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Hunger Is On the Rise: Here are three ways to stop it

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By Carin Smaller, September 29, 2017

Hunger levels are rising. The UN reports that 815 million people go hungry each day and that number has risen by 38 million people since 2015.

That news is even more appalling knowing that 2015 was the same year the world committed to the Sustainable Development Goals, which include ending hunger for good.

The main culprits for the recent rise in hunger are weather and war. War has always been a driver for hunger and that holds true today. But the increasing severity and frequency of droughts, floods and other extreme weather events represent new challenges.

The message is clear: If we do not solve climate change, we cannot solve hunger.

Agriculture is one of the main perpetrators of climate change. It contributes as much as 25 per cent of global greenhouse gas emissions, mainly from large-scale deforestation and direct methane emissions from animal farming. Also, most commercial agricultural production relies on non-renewable energy sources, which have significant greenhouse gas effects.

We simply cannot continue with business as usual. We have to find ways to produce enough nutritious food to meet rising global demand, provide sustainable livelihoods for agricultural producers—and do all this without destroying the ecosystem.  

So what’s the answer? It is not about a new generation of seeds, fertilizers or pesticides. 

It may lie in a technology revolution. Solar panels, batteries and computer chips may provide some of the answers to reduce the environmental footprint of agriculture, while at the same time enhancing the business of agriculture for the poor.

The message is clear: If we do not solve climate change, we cannot solve hunger.

To date, these three technologies have been largely inaccessible to and unaffordable for the poor. But as prices sharply decline, an avenue is opening for new solutions to ending hunger while addressing climate change.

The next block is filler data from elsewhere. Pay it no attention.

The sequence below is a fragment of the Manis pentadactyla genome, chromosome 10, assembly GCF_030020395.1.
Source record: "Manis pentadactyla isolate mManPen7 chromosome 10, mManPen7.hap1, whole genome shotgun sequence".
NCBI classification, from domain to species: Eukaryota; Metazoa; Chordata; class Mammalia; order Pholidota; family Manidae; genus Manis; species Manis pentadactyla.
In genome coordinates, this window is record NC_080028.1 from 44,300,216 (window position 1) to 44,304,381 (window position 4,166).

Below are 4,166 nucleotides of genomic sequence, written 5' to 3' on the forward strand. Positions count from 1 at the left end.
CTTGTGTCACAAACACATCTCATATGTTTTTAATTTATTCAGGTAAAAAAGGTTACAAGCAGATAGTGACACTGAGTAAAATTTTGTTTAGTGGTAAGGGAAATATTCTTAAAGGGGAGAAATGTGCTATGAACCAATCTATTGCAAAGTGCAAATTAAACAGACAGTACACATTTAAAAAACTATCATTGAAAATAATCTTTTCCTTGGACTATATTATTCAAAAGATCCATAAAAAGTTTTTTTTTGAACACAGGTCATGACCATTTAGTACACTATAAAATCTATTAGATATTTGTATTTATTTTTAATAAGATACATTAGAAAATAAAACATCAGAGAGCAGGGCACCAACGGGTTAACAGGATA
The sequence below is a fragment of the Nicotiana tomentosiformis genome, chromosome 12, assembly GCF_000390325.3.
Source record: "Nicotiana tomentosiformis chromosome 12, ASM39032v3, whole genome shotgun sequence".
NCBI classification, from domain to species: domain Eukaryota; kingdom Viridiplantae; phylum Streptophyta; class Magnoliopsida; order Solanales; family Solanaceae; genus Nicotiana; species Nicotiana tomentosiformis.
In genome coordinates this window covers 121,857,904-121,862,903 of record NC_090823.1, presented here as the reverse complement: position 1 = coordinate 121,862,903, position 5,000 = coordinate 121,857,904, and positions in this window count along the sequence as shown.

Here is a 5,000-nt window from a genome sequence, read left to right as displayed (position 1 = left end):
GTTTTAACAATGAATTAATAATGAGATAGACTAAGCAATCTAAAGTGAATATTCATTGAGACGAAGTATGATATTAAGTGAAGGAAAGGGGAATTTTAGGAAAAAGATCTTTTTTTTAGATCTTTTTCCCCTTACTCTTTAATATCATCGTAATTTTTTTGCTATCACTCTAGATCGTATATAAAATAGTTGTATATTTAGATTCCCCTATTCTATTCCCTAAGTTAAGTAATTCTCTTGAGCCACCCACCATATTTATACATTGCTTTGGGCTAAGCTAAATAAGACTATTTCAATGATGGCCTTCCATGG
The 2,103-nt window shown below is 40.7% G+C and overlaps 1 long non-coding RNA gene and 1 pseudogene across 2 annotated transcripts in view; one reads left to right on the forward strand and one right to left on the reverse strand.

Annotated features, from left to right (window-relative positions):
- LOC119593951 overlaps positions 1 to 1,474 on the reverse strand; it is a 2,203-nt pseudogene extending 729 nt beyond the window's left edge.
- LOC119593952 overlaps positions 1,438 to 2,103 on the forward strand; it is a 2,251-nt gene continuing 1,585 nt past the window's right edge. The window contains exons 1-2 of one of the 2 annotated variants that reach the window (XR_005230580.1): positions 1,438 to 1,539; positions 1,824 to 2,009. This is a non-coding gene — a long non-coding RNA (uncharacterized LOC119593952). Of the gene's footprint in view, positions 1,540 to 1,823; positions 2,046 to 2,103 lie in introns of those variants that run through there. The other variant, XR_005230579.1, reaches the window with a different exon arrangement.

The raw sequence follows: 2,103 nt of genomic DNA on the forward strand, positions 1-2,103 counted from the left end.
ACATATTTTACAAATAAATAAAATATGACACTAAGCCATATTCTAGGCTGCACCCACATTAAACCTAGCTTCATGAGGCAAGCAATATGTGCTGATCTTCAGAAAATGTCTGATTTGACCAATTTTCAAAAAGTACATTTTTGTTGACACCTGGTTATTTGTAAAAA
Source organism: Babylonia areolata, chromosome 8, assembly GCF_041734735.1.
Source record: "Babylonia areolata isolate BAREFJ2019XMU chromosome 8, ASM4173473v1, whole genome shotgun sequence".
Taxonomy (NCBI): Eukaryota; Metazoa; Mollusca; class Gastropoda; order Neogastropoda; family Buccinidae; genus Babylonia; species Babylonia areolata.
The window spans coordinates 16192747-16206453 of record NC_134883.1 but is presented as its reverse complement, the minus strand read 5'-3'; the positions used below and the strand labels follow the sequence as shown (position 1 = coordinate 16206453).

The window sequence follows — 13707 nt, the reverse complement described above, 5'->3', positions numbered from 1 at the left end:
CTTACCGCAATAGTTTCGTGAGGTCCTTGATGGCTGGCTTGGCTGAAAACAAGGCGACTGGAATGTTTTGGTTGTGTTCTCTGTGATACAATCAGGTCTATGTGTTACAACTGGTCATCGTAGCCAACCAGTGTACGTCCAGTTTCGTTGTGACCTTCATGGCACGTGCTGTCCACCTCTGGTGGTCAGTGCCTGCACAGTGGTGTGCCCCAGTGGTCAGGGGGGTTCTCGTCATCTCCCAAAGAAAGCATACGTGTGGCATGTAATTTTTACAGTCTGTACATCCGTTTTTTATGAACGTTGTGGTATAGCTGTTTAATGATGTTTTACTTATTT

For example, the cost of solar power has fallen from around 35 USD cents per kilowatt hour (kWh) in 2009 to less than 10 USD cents per kWh in 2016. From 2010 to 2016, the price of batteries for electric vehicles fell by around 80 per cent – from USD 1,000 per kWh to USD 227 per kWh. The relative price of information processing has declined by almost 96 per cent since 1970.

How, where and by whom these technologies will be used will determine if they can truly help in the fight against hunger and climate change.

These drastic cost decreases open up potential in developing countries for deploying multiple technologies that are currently powered by electricity: irrigation systems, storage facilities, refrigeration, automation and remote sensors.

Cell phones, for example, are being used to engage citizens in real-time monitoring of water supply and quality. A company in Tanzania has developed a simple soil moisture sensor which helps farmers detect when and when not to irrigate, using LED signals. And in Cuba, Mexico, Peru, Senegal, Venezuela and Zimbabwe, a simplified version of soil-free and indoor agriculture has been deployed, where plants in simply-constructed beds are watered by hand or by gravity.

Technology can be a powerful ally but it does not operate in a vacuum. Agriculture exists in an economic and political reality riddled with tension and unequal power relations. Technology tends to be biased in favour of capital and skilled labour and is therefore unevenly distributed between rich and poor, exacerbating inequalities. Plus, a tension remains between large and small-scale agriculture, between industrial and ecological systems of production, and between food availability and food waste.

How, where and by whom these technologies will be used will determine if they can truly help in the fight against hunger and climate change.